Two acute trusts have been rated as “requires improvement” following inspections by the Care Quality Commission.

North West London Hospitals Trust and Alder Hey Children’s Hospital Foundation Trust received the ratings under the Care Quality Commission’s new inspection regime and were issued with “compliance actions” requiring them to raise their game.

At North West London the CQC found staff shortages were impacting care in some parts of the trust, including accident and emergency.

It rated the responsiveness of maternity services as “inadequate” because women could not always summon the assistance they required, and said the environment and equipment in paediatric services needed to be improved.

Critical care at Northwick Park Hospital was rated inadequate. Auditing in the area was “poorly complied with”, meaning the department could not compare itself against other providers to measure its effectiveness. Furthermore the trust’s senior management were “unaware” of the issues within the department.

However the regulator did find that staff were caring and highlighted areas of “outstanding practice” in the stroke unit and in the trust’s short term assessment, rehabilitation and re-enablement service for frail elderly people.

North West London chief executive David McVittie said the CQC’s report was a “fair reflection” of the trust.

He said that work was underway to improve maternity services and that A&E care would be enhanced through a planned centralisation of services.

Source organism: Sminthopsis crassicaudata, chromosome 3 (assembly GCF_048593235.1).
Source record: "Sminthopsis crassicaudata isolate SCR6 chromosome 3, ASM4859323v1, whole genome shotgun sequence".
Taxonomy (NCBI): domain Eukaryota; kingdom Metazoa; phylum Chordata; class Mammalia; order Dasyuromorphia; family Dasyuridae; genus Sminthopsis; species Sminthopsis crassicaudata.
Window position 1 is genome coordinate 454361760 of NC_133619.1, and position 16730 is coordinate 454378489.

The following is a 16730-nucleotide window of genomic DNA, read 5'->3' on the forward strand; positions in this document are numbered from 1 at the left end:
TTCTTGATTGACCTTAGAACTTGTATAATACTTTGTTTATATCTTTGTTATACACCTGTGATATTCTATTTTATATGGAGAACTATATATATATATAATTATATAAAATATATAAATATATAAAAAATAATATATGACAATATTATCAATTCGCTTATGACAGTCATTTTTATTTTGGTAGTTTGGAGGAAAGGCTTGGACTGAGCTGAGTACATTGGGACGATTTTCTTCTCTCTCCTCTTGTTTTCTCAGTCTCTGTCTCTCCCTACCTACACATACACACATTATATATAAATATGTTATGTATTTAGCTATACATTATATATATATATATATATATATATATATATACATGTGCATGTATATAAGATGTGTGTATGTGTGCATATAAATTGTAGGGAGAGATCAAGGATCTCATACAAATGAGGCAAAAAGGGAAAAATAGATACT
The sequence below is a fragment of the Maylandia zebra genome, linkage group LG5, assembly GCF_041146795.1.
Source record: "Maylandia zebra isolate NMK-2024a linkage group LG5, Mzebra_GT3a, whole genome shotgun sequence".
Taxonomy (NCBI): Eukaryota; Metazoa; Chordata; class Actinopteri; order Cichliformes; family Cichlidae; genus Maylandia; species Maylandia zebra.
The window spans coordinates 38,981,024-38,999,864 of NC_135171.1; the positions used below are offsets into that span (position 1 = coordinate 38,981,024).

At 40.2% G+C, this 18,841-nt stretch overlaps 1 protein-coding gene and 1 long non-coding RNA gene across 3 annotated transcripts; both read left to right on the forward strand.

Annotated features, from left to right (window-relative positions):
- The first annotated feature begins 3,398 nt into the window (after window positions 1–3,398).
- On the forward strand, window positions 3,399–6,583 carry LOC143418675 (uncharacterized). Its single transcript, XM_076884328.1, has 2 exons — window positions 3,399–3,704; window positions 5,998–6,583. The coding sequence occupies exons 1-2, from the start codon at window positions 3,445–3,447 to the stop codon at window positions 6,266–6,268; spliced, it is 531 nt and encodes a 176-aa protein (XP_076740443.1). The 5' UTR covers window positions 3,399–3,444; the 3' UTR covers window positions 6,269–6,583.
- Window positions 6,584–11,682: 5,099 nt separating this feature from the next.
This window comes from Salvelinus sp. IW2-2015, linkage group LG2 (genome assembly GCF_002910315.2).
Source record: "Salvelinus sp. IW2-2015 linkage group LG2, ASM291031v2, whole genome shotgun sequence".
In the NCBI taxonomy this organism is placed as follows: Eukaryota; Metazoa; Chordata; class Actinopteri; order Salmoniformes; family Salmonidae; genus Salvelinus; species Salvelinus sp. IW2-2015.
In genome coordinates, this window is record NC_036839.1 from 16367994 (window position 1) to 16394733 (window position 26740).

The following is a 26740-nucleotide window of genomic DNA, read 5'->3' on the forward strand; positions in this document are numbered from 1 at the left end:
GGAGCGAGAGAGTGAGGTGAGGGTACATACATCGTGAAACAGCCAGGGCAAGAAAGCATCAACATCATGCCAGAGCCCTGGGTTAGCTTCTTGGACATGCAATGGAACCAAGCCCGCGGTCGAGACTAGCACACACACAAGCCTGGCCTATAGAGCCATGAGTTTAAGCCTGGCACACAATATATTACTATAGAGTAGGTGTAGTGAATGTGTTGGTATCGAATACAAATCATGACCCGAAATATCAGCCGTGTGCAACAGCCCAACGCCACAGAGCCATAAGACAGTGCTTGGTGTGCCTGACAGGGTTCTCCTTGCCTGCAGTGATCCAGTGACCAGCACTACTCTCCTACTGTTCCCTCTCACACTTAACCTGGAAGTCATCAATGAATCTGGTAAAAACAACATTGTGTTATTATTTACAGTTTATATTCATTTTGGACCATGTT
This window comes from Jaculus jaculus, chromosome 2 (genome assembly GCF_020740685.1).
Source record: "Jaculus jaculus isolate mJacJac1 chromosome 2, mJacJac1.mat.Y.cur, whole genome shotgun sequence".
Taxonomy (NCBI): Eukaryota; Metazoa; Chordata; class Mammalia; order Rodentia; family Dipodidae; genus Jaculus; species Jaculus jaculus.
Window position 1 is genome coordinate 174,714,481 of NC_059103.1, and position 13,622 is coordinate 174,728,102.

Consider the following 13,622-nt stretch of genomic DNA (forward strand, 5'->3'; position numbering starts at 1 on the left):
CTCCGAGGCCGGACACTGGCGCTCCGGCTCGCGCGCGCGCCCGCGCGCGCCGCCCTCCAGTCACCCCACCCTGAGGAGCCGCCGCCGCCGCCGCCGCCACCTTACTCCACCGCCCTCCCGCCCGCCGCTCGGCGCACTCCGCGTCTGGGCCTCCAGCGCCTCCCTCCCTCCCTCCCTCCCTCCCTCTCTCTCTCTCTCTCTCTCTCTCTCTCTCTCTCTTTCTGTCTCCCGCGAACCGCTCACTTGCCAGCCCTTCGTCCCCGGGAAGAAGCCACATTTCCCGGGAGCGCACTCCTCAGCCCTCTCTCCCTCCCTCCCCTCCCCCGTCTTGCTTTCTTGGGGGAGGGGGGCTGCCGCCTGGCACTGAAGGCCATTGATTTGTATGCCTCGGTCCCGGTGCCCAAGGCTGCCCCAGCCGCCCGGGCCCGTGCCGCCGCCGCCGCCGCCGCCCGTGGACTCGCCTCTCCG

At Alder Hey the CQC found wards were not always sufficiently staffed and a lack of senior doctors on the high dependency unit.

It found that nurses were not following the trust’s policy regarding the safe administration of medicines and also identified “shortfalls” in its governance and risk management systems.

However it rated the hospital’s palliative and end of life services as “outstanding” and said that staff were “hard working, caring and compassionate” and “committed to providing children and young people with a service that met all their needs”.

It also noted that patients and carers were treated “sensitively and compassionately and supported emotionally and psychologically to cope with difficult and highly stressful situations”.

Rick Turnock, Alder Hey’s acting medical director, said the trust was “developing an action plan in response to all of the recommendations within the CQC report”.

He added: “We cannot do this alone and our aim is to work closely with out commissioners and partners to improve all aspects of our service.”